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The Weight of a Secret: Truth and Clues on Fringe

"Some Pandora's boxes are better left unopened." - Olivia Dunham

Secrets are funny things.

On the one hand, secrets are admissions of sort to an inner circle of trust; knowledge is, after all, power and knowing a secret gives one enormous sway over another. But that's also a hefty responsibility to shoulder: to carry around the weight of knowledge, to feel the pressure from such an onus.

On this week's episode Fringe ("Olivia. In the Lab. With the Revolver."), Agent Olivia Dunham is feeling that weight digging into her subsconcious. In learning the truth about Peter, she's become, in a way, complicit in Walter's betrayal of Peter, agreeing to carry the guilt of what he's done to his son, to perpetuate the fraud that's been perpetuated for decades.

Despite Olivia's vast reserves of strength, it's proving to be a burden that she doesn't want to shoulder any longer. She heard Walter's shocking confession in last week's episode ("Peter"), but instead of granting her a sense of solidarity with Walter Bishop, it's resulting in a splintering of the makeshift family the Fringe Division has established.

It's also ripped her apart from Peter Bishop just as they were possibly about to embark on a romantic journey together. Which, to me anyway, is a good thing: I much prefer these two as spiritual kinsmen than lovers. They had their moment to connect in a romantic sense and they missed it, particularly after Olivia discovered the truth about Peter's identity.

That knowledge has pushed the two of them apart and has had Olivia behaving extremely aloof and shifty towards Peter. I was glad to see Peter attempt to address the sudden distance between them with the scene in the car, though he believed that the cause of it was their almost-kiss in Jacksonville. Given what Olivia knows, being around Peter is just too painful and too fraught with complication. But I was happy to see them acknowledge the fact that they've grown fond of the weird little family they've built together and neither one of them wants to jeopardize that: not Peter for the promise of a relationship with Olivia... or Olivia by attempting to tell Peter the truth.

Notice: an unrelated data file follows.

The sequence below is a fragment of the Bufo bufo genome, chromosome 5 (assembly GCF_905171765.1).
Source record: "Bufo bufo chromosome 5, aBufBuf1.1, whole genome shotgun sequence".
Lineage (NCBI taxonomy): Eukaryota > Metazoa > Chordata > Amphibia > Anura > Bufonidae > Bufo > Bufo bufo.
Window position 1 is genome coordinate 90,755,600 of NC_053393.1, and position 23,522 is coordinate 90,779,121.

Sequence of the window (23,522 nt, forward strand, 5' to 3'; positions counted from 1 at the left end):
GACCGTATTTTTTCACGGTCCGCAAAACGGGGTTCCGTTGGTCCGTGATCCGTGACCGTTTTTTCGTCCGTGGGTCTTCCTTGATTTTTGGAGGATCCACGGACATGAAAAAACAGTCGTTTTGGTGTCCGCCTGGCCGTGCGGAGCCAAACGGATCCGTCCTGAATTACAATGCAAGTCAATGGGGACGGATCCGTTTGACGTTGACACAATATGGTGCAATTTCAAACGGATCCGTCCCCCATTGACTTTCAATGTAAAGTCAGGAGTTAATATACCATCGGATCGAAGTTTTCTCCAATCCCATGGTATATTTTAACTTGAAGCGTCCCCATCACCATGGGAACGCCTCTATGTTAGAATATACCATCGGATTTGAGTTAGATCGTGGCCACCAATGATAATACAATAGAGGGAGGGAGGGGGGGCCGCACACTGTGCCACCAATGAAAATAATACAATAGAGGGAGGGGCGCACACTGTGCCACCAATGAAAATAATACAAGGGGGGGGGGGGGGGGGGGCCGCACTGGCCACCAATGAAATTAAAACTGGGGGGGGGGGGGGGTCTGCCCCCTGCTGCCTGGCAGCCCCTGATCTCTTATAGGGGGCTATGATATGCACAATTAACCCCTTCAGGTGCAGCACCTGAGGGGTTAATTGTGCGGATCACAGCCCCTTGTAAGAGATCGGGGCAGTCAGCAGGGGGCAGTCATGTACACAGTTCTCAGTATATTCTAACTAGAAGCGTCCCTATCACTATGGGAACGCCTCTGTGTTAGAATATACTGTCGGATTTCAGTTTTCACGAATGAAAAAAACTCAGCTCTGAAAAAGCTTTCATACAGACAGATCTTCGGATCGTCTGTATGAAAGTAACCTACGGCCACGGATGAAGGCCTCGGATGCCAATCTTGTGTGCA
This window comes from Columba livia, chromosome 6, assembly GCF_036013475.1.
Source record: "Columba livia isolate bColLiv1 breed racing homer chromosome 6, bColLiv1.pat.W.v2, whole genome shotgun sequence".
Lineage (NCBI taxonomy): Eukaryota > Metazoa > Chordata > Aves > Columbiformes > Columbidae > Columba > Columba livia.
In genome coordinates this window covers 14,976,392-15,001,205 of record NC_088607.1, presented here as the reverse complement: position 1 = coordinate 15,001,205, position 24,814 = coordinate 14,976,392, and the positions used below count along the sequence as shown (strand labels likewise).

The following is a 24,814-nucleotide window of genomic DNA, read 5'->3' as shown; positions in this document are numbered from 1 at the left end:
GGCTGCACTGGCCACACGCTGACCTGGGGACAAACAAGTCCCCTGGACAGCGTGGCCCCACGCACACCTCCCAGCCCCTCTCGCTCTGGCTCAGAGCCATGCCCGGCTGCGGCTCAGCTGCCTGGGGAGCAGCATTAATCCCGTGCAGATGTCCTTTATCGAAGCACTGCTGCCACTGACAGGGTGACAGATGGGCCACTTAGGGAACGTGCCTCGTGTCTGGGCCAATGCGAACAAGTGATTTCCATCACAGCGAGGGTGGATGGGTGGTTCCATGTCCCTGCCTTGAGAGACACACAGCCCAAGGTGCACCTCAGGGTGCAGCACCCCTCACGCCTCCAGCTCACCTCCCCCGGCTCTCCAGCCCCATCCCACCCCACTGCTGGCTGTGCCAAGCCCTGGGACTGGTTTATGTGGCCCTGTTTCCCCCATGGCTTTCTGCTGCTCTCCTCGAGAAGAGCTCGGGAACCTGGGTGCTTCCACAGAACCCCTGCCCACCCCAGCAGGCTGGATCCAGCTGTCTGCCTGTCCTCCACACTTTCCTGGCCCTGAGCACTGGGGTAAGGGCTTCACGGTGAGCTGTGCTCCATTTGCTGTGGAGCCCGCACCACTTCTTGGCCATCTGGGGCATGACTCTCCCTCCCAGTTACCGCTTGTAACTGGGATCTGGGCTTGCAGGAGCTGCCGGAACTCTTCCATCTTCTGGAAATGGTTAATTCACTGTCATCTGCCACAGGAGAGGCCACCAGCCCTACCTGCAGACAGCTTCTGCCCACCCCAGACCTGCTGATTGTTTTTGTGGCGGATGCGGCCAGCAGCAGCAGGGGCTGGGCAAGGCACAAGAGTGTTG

While Olivia must come face to face with a bizarre mystery that connects to her own shadowy childhood, she's also attempting to come to grips with what Walter did to her as a child, a fact that's clouding her judgment when it comes to Peter as well. Her inability to sleep does point to the fact that she's ambivalent about what she should do regarding keeping this secret. Is it better to tell the truth for the sake of telling the truth? Or do some truths more hurtful than others?

Nina was right that Olivia didn't go to Massive Dynamic to demand information that she didn't have (and Nina was telling her truth based on that final scene between Nina and Broyles) nor did she go there to warn her that she was going to expose Walter's secret. No, she was there so that Nina could talk her out of it and therefore free her from the feelings of guilt she was experiencing in keeping the truth buried. After all, her job is to expose the truth, to punish the wicked, and to protect the innocent. In colluding with Walter to keep Peter's identity under wraps, she is failing her own basic calling.